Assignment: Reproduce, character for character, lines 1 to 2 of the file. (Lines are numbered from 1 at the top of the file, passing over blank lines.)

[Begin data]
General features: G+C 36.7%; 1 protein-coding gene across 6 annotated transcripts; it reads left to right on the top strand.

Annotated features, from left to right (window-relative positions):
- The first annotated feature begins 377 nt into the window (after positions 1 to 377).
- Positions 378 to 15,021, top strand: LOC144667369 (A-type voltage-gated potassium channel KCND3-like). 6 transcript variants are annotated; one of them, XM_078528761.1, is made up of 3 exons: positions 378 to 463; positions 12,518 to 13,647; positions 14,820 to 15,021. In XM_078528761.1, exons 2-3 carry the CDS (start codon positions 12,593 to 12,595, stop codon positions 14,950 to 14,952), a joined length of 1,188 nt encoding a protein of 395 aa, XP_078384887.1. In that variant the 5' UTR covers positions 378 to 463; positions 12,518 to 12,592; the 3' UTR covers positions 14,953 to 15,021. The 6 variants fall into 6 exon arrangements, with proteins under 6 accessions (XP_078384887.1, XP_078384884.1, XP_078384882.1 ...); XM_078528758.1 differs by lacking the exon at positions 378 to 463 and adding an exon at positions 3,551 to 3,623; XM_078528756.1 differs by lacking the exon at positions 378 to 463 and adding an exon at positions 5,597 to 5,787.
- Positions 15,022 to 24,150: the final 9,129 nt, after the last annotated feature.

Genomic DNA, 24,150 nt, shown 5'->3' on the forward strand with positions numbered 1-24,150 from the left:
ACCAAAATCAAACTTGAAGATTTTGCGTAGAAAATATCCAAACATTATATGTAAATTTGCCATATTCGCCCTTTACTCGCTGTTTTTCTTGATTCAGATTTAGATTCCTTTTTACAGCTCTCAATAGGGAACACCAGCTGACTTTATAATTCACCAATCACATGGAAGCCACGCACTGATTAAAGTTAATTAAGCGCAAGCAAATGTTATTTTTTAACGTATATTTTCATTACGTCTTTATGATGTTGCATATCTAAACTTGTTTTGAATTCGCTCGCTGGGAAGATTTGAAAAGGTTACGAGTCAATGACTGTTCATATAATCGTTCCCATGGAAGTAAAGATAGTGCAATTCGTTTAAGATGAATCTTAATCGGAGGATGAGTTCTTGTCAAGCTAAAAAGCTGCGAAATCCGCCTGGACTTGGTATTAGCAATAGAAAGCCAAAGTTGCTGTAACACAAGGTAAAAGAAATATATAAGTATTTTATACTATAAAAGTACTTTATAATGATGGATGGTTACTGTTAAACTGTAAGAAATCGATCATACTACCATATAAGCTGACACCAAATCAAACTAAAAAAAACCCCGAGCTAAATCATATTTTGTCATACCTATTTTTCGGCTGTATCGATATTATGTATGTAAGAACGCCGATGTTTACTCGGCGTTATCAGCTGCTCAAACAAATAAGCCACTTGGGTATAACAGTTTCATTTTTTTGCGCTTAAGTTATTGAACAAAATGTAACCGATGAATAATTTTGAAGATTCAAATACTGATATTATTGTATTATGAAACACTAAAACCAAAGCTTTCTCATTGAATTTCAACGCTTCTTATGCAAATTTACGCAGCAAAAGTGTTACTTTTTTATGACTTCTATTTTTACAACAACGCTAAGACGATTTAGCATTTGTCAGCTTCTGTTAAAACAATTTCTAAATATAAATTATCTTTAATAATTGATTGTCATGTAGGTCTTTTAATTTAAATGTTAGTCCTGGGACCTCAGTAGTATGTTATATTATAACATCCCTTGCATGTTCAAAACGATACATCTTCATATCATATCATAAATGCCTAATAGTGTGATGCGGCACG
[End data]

General features: G+C 36.7%; 1 protein-coding gene across 6 annotated transcripts; it reads left to right on the top strand.

Annotated features, from left to right (window-relative positions):